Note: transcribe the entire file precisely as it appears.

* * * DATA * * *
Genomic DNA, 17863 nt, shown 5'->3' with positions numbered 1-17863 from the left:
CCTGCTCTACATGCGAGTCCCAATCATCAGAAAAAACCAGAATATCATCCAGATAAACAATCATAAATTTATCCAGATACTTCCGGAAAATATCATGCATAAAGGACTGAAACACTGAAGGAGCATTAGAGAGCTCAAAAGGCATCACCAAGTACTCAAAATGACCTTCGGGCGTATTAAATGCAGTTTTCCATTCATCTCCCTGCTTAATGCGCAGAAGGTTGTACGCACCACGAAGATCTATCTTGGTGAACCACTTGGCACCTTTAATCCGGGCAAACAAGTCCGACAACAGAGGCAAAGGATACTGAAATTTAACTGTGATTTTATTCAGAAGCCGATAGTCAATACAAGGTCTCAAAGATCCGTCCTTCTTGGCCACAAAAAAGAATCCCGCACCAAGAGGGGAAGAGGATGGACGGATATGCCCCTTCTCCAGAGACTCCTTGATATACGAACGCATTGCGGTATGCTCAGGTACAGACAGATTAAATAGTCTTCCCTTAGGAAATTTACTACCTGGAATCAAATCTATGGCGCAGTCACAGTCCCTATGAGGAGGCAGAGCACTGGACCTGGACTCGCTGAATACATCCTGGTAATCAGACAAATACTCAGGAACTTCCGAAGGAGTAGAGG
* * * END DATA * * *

Genomic DNA, 17863 nt, shown 5'->3' with positions numbered 1-17863 from the left:
CCTGCTCTACATGCGAGTCCCAATCATCAGAAAAAACCAGAATATCATCCAGATAAACAATCATAAATTTATCCAGATACTTCCGGAAAATATCATGCATAAAGGACTGAAACACTGAAGGAGCATTAGAGAGCTCAAAAGGCATCACCAAGTACTCAAAATGACCTTCGGGCGTATTAAATGCAGTTTTCCATTCATCTCCCTGCTTAATGCGCAGAAGGTTGTACGCACCACGAAGATCTATCTTGGTGAACCACTTGGCACCTTTAATCCGGGCAAACAAGTCCGACAACAGAGGCAAAGGATACTGAAATTTAACTGTGATTTTATTCAGAAGCCGATAGTCAATACAAGGTCTCAAAGATCCGTCCTTCTTGGCCACAAAAAAGAATCCCGCACCAAGAGGGGAAGAGGATGGACGGATATGCCCCTTCTCCAGAGACTCCTTGATATACGAACGCATTGCGGTATGCTCAGGTACAGACAGATTAAATAGTCTTCCCTTAGGAAATTTACTACCTGGAATCAAATCTATGGCGCAGTCACAGTCCCTATGAGGAGGCAGAGCACTGGACCTGGACTCGCTGAATACATCCTGGTAATCAGACAAATACTCAGGAACTTCCGAAGGAGTAGAGG